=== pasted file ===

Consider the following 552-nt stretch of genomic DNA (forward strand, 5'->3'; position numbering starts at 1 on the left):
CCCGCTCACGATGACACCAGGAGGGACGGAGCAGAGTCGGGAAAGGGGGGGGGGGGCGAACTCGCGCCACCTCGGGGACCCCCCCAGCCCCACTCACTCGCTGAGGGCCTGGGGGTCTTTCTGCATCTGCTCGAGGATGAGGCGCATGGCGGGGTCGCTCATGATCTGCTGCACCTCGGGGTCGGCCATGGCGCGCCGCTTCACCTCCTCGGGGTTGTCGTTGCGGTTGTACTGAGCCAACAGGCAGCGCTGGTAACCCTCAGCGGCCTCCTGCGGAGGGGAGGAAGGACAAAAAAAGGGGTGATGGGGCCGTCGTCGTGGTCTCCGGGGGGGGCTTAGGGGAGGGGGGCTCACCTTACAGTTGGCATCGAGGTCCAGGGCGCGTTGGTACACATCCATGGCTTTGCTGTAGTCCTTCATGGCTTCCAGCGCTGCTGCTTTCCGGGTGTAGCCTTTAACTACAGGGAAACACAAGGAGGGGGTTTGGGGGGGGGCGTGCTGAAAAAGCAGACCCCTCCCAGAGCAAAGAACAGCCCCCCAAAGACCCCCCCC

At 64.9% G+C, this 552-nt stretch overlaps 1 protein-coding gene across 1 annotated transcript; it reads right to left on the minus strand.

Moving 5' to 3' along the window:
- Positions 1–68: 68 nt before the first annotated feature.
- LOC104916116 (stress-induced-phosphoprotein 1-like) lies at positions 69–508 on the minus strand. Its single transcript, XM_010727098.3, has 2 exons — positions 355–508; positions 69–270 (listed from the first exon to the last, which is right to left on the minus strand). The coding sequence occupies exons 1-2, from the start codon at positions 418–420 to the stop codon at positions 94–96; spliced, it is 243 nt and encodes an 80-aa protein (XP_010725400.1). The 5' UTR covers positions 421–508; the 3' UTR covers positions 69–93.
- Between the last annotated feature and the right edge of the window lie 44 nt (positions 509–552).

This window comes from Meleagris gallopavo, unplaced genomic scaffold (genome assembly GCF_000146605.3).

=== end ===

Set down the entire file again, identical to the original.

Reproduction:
Consider the following 552-nt stretch of genomic DNA (forward strand, 5'->3'; position numbering starts at 1 on the left):
CCCGCTCACGATGACACCAGGAGGGACGGAGCAGAGTCGGGAAAGGGGGGGGGGGGCGAACTCGCGCCACCTCGGGGACCCCCCCAGCCCCACTCACTCGCTGAGGGCCTGGGGGTCTTTCTGCATCTGCTCGAGGATGAGGCGCATGGCGGGGTCGCTCATGATCTGCTGCACCTCGGGGTCGGCCATGGCGCGCCGCTTCACCTCCTCGGGGTTGTCGTTGCGGTTGTACTGAGCCAACAGGCAGCGCTGGTAACCCTCAGCGGCCTCCTGCGGAGGGGAGGAAGGACAAAAAAAGGGGTGATGGGGCCGTCGTCGTGGTCTCCGGGGGGGGCTTAGGGGAGGGGGGCTCACCTTACAGTTGGCATCGAGGTCCAGGGCGCGTTGGTACACATCCATGGCTTTGCTGTAGTCCTTCATGGCTTCCAGCGCTGCTGCTTTCCGGGTGTAGCCTTTAACTACAGGGAAACACAAGGAGGGGGTTTGGGGGGGGGCGTGCTGAAAAAGCAGACCCCTCCCAGAGCAAAGAACAGCCCCCCAAAGACCCCCCCC

At 64.9% G+C, this 552-nt stretch overlaps 1 protein-coding gene across 1 annotated transcript; it reads right to left on the minus strand.

Moving 5' to 3' along the window:
- Positions 1–68: 68 nt before the first annotated feature.
- LOC104916116 (stress-induced-phosphoprotein 1-like) lies at positions 69–508 on the minus strand. Its single transcript, XM_010727098.3, has 2 exons — positions 355–508; positions 69–270 (listed from the first exon to the last, which is right to left on the minus strand). The coding sequence occupies exons 1-2, from the start codon at positions 418–420 to the stop codon at positions 94–96; spliced, it is 243 nt and encodes an 80-aa protein (XP_010725400.1). The 5' UTR covers positions 421–508; the 3' UTR covers positions 69–93.
- Between the last annotated feature and the right edge of the window lie 44 nt (positions 509–552).

This window comes from Meleagris gallopavo, unplaced genomic scaffold (genome assembly GCF_000146605.3).